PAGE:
• create or color mandalas from a book or print
  • decorate an object that has meaning
  • create art and get tattooed
  • carve and decorate a wooden box to keep meaningful keepsakes close to you
  • create a memorial garden with colorful planters, wind turbines and personalized stones or objects
  • make a quilt with your loved one’s clothes

Music and dance

Music can be both a way to express yourself and a way to connect with your deceased loved one.

Consider these ideas:

  • create a video recording or playlist with your loved one’s favorite tunes
  • dance to the songs you’ve shared and connect to those memories
  • play upbeat music that lets you dance freestyle
  • write a song in honor of the loved one
  • create a video with images of your loved one and a meaningful song in the background
  • listen to relaxing music

Writing

Writing can help you deal with the feelings of grief in different ways. You can pour unfiltered thoughts and emotions into the paper for liberating effect, or you can honor your loved one by writing about their life, stories, or favorite quotes.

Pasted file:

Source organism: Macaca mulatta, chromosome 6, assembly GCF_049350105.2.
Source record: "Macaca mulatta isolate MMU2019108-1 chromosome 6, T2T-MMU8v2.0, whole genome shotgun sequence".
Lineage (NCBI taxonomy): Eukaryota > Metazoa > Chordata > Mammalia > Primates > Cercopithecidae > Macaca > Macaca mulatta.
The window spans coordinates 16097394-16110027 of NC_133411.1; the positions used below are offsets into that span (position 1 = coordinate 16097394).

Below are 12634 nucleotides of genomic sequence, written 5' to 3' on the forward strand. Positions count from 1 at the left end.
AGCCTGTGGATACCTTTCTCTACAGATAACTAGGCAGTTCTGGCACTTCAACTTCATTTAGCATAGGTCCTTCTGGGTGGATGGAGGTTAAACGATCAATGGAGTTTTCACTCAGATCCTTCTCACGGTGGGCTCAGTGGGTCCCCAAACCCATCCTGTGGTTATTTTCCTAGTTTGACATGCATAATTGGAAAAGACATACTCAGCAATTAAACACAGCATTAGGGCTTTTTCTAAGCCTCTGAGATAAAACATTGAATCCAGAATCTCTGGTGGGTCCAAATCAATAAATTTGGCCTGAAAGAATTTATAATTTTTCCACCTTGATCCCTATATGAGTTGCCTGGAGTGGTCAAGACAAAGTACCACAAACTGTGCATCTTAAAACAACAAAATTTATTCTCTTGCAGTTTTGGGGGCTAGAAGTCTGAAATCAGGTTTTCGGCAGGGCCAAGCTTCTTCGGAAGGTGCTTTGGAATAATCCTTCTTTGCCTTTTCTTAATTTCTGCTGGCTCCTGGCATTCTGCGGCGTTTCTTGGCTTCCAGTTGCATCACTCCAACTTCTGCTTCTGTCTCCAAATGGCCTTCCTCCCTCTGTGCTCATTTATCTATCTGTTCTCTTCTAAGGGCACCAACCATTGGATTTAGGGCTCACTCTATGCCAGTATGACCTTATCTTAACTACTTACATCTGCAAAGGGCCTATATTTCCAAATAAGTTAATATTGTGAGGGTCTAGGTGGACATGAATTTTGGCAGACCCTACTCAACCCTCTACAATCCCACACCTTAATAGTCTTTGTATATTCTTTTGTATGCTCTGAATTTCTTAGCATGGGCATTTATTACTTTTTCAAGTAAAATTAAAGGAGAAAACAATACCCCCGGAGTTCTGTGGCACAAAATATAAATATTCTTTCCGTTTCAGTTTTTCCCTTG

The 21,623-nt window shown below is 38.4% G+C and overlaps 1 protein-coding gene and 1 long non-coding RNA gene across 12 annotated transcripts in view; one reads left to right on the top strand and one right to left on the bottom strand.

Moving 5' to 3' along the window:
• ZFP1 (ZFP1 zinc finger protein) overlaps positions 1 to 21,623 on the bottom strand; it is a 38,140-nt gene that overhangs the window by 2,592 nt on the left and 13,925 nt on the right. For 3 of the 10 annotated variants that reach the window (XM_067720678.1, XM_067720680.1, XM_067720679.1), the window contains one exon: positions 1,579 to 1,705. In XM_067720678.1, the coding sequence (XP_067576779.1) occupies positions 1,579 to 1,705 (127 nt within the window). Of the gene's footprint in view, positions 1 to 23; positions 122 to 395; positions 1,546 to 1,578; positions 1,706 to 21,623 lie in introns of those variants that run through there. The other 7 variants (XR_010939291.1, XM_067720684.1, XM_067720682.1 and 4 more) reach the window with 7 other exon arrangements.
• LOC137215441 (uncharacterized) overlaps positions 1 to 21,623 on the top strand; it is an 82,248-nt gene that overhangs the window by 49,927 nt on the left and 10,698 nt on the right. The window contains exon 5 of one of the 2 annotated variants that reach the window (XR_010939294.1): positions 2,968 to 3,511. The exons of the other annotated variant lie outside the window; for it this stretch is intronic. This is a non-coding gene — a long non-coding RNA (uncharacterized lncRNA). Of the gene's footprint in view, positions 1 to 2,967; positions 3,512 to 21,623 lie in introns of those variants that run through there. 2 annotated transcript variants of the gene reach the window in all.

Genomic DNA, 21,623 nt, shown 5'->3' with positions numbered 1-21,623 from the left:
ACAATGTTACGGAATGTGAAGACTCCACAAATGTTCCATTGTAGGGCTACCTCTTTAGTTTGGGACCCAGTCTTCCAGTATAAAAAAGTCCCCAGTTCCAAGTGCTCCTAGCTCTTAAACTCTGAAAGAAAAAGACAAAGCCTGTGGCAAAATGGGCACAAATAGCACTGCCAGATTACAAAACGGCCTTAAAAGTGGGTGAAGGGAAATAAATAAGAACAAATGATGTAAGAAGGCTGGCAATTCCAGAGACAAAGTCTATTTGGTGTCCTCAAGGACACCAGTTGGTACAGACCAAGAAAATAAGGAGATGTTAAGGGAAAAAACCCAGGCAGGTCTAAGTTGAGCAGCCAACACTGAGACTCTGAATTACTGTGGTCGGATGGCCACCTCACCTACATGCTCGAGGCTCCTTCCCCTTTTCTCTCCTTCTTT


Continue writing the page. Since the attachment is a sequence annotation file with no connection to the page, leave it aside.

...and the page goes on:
Here are some ideas you might want to try:

  • write about how you feel, without worrying about grammar or spelling
  • record your favorite memories with your loved one
  • write a letter to your loved one
  • write memoirs of your loved one
  • use journal prompts to process how you feel or think

Although studies on the art of grief are relatively rare, the 2020 literature indicates that art therapy can be particularly effective for bereaved children who have experienced a traumatic loss.

Art therapy is a type of psychotherapy that incorporates creative activities, such as painting, dancing, or clay molding, as a way for a person to express themselves freely.

A systematic review 2018 of 27 studies on art therapy and grief found that the therapeutic use of visual art-making helped adult participants develop coping skills to manage their grief. For example, it has helped some people make sense of the loss and find ways to preserve the legacy of their loved one.

The visual arts included the creation of:

  • scrapbook